Barber felt strongly that the empty stadium was the story and asked that the cameras pan the empty park. But Perry Smith the team’s broadcast head wouldn’t allow it. Red talked about the eerie emptiness anyhow, “I don’t know what the paid attendance is today, but whatever it is, it is the smallest crowd in the history of Yankee Stadium, and this crowd is the story, not the game,” he said. The Yankees lost to the White Sox that day 4-1.

Because there were rumors about his future with the club and the season was coming to an end, Barber requested a meeting with Michael Burke who had just been appointed the Yanks’ president by the team’s new owner, CBS.  They met for breakfast on Monday September 26th and before Red finished his first cup of coffee, Burke told him his contract would not be renewed.

Barber asserted that he was fired for maintaining his journalistic integrity when the stadium was virtually empty. And over the last fifty years, others have summarily and faithfully accepted Barber’s account. …

[Fellow announcer Joe] Garagiola later postulated that Barber was fired because he was bossy in the booth and annoying to his fellow announcers. He felt that Barber himself played up the story about dictating that the cameras focus on a near empty stadium to appear sanctimonious.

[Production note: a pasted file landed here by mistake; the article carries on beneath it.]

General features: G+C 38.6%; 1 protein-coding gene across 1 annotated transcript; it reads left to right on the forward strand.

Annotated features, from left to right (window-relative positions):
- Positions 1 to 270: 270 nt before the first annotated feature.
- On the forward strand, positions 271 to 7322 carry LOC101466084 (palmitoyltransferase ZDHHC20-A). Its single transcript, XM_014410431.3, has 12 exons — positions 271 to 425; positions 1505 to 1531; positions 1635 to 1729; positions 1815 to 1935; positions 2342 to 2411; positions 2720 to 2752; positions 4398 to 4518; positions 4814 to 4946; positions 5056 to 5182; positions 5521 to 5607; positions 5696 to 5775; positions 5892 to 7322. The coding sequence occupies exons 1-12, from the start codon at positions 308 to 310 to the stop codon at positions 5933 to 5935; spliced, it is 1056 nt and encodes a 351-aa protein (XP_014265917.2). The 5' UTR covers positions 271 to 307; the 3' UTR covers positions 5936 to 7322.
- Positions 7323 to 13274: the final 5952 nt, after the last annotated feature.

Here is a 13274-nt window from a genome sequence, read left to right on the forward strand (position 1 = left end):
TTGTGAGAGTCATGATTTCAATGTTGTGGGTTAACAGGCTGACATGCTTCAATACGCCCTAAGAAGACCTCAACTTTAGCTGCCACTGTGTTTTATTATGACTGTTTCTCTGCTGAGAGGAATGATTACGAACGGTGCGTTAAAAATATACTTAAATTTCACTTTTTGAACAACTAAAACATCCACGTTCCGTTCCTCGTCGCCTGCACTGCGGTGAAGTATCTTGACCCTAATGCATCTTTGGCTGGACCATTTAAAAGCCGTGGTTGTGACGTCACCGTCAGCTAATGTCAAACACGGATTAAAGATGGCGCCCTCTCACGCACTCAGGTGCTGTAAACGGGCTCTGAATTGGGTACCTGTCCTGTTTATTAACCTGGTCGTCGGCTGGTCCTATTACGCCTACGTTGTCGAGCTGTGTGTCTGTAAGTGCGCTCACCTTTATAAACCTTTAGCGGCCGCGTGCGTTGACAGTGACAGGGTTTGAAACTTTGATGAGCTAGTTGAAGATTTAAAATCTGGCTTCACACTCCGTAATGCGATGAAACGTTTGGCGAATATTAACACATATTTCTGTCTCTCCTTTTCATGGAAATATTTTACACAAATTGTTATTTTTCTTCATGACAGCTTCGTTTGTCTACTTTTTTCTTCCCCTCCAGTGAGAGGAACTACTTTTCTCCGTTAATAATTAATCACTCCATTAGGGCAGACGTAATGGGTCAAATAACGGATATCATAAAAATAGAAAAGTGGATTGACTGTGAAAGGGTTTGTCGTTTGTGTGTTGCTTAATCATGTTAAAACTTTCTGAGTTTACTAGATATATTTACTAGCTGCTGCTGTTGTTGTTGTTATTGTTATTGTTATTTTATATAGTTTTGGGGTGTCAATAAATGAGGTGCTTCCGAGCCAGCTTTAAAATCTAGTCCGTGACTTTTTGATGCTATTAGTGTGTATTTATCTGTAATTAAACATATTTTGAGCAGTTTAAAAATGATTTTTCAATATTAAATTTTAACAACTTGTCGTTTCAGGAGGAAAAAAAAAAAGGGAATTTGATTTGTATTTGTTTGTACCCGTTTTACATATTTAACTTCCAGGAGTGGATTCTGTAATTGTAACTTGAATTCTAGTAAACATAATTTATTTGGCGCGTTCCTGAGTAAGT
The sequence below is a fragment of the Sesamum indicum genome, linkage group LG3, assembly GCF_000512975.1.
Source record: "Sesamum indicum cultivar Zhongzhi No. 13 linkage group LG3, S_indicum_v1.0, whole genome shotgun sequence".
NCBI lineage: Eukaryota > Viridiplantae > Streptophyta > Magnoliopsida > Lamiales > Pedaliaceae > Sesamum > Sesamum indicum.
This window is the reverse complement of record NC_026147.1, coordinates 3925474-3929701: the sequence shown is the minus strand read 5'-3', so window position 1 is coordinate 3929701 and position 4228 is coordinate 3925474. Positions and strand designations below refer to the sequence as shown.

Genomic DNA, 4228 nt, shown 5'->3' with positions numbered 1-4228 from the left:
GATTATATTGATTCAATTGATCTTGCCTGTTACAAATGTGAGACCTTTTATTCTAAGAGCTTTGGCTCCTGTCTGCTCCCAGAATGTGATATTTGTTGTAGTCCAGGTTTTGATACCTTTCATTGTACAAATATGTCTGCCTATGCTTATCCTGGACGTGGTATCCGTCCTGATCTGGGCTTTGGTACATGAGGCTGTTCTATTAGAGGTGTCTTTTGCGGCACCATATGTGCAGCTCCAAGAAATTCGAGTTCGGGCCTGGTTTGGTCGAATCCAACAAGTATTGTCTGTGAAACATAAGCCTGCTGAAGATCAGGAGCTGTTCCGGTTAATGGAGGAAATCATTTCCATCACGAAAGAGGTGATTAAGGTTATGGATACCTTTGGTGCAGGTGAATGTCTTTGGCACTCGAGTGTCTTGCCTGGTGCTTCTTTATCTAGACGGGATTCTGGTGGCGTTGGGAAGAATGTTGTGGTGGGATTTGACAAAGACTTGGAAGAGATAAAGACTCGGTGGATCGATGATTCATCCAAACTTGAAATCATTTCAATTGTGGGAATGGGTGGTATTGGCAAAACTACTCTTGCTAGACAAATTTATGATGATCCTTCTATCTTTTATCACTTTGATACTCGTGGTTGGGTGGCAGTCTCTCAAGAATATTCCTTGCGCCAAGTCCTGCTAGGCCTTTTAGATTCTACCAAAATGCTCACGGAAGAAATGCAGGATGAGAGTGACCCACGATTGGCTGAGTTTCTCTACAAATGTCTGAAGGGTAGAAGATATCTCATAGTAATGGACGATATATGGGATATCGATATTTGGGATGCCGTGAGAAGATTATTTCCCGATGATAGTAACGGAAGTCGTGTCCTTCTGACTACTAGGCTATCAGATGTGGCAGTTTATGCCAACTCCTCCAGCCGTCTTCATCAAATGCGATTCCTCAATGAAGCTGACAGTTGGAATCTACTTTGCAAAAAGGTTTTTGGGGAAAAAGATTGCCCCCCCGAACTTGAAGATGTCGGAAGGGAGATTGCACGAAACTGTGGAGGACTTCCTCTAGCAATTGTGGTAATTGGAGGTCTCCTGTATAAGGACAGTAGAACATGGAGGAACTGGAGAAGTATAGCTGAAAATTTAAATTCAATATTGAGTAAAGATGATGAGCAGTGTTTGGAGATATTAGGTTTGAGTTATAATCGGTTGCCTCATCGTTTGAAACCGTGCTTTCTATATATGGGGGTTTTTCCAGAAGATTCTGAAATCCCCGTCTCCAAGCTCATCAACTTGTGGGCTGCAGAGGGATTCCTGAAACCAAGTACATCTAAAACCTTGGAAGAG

“I said there are more people going to confession at St. Patrick’s than there are people at the ballpark and Mike Burke didn’t say anything to me,” Garagiola proclaimed.

The problem is that fans apparently — or so teams seem to think — don’t want to hear bad news about their team, even when bad things are happening to their team. That is one reason for the hate for such announcers as Fox’s Joe Buck and Troy Aikman, who are supposed to be neutral, but fans of neither team Buck covers appear to believe that. Fans also (in the opinion of the teams or their broadcast outlets) want announcers who show their support of their employers by over-the-top yelling instead of reporting on what’s going on.

I have never been told by my broadcast employers to root, root root (harder) for the home team. I’ve never been employed by a team, though. I have over the years toned down my calls because, possibly unlike my early broadcast days, I learned that there is always a next season (whether or not I announce that) and usually (except for season-ending losses) a next game. That’s what your brain tells you, though that’s not necessarily what your heart tells you. I’ve toned down my criticism of officials because I’ve concluded that if you bitch about the officiating incessantly (see Harrelson, Ken “Hawk”), your credibility is imperiled when an official actually does blow a call. (There are subtle ways to express an opinion about a call, such as to call a hitter or baserunner “officially out.”)